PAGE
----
Net loss for Delta Air Lines
Delta Air Lines reported results for the quarter and year ending December 31, 2005 with a fourth quarter net loss of $1.2 billion. Excluding reorganization and special items, the fourth quarter net loss was $782 million.
For 2005, Delta’s net loss was $3.8 billion. Excluding reorganization and special items, the full year 2005 net loss was $2.2 billion.
Despite significant losses, Delta achieved important milestones
in its reorganization during the fourth quarter of 2005, including
strengthening its route network, making progress in restructuring
its aircraft fleet and reducing its employment costs.
As of December 31, 2005, Delta had $2.9 billion in cash and cash
equivalents, of which $2.0 billion was unrestricted.
Delta reported a net loss of $1.2 billion in the fourth quarter of 2005, compared to a net loss of $2.2 billion in the fourth quarter of 2004. Excluding the reorganization and special items described below, the net loss was $782 million in the fourth quarter of 2005. Excluding the special items described below, the net loss was $780 million in the fourth quarter of 2004.
For the full year 2005, Delta recorded a net loss of $3.8 billion, compared to 2004’s full year net loss of $5.2 billion. Excluding reorganization and special items, the net loss was $2.2 billion in 2005. Excluding the special items described below, the net loss was $2.3 billion in 2004.
“Losses of the magnitude that Delta recorded in 2005 are not sustainable,” said Edward H. Bastian, Delta’s executive vice president and chief financial officer. “These losses emphasize the need for the urgency with which we have to pursue route network and revenue improvements and the use of the bankruptcy process to reduce the cost and complexity of our business.”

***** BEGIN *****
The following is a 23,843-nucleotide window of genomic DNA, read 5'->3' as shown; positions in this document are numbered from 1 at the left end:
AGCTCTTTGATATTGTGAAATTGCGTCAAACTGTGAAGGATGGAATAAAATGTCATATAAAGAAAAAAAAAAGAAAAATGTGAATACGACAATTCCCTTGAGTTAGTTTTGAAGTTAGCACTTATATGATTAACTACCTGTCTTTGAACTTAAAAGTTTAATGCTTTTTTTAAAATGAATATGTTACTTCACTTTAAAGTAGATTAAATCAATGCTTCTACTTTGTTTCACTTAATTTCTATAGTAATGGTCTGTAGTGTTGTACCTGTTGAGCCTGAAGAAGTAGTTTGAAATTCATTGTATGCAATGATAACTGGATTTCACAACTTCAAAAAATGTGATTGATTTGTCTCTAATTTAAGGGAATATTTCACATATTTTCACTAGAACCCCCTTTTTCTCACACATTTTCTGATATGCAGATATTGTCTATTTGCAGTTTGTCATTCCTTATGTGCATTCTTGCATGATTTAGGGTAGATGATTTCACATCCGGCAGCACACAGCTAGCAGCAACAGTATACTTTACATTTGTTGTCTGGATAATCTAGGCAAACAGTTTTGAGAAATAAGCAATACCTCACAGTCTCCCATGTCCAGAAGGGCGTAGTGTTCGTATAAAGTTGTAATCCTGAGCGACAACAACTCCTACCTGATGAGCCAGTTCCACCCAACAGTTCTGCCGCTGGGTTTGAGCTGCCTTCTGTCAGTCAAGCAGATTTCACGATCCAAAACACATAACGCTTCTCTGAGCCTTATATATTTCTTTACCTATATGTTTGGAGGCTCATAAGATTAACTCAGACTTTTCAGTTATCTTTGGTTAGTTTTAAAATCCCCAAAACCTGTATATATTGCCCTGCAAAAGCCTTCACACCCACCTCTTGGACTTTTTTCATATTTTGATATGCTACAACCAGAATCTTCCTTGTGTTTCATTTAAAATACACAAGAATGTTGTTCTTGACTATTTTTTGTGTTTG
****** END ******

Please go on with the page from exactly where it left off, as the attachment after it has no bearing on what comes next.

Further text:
On September 14, 2005, Delta filed a petition for reorganization under Chapter 11 of the U.S. Bankruptcy Code. Since the filing, Delta has worked diligently to become a simpler, more efficient and customer-focused company. Through its restructuring efforts, Delta:
Strengthened its route network by adjusting capacity to match
demand, including reducing capacity in its Cincinnati hub,
utilizing smaller aircraft in its Atlanta domestic operations
and shifting wide-body aircraft to its expanded international
operations. The Company also announced plans to begin non-stop
service from Atlanta and New York’s John F. Kennedy International
Airport to new markets in Europe, Latin America, Africa and the
Middle East, and to launch a new long-haul domestic Song(r)
Made significant progress in restructuring its aircraft fleet
to reduce its cost structure and match its fleet to future needs.
In addition to a number of restructured aircraft arrangements for
which it is seeking bankruptcy court approval, Delta has already
reduced its fleet by 76 aircraft through the bankruptcy
restructuring process and lease returns.
Reduced employment costs through employee productivity
improvements; pay and benefit reductions for non-pilot employees,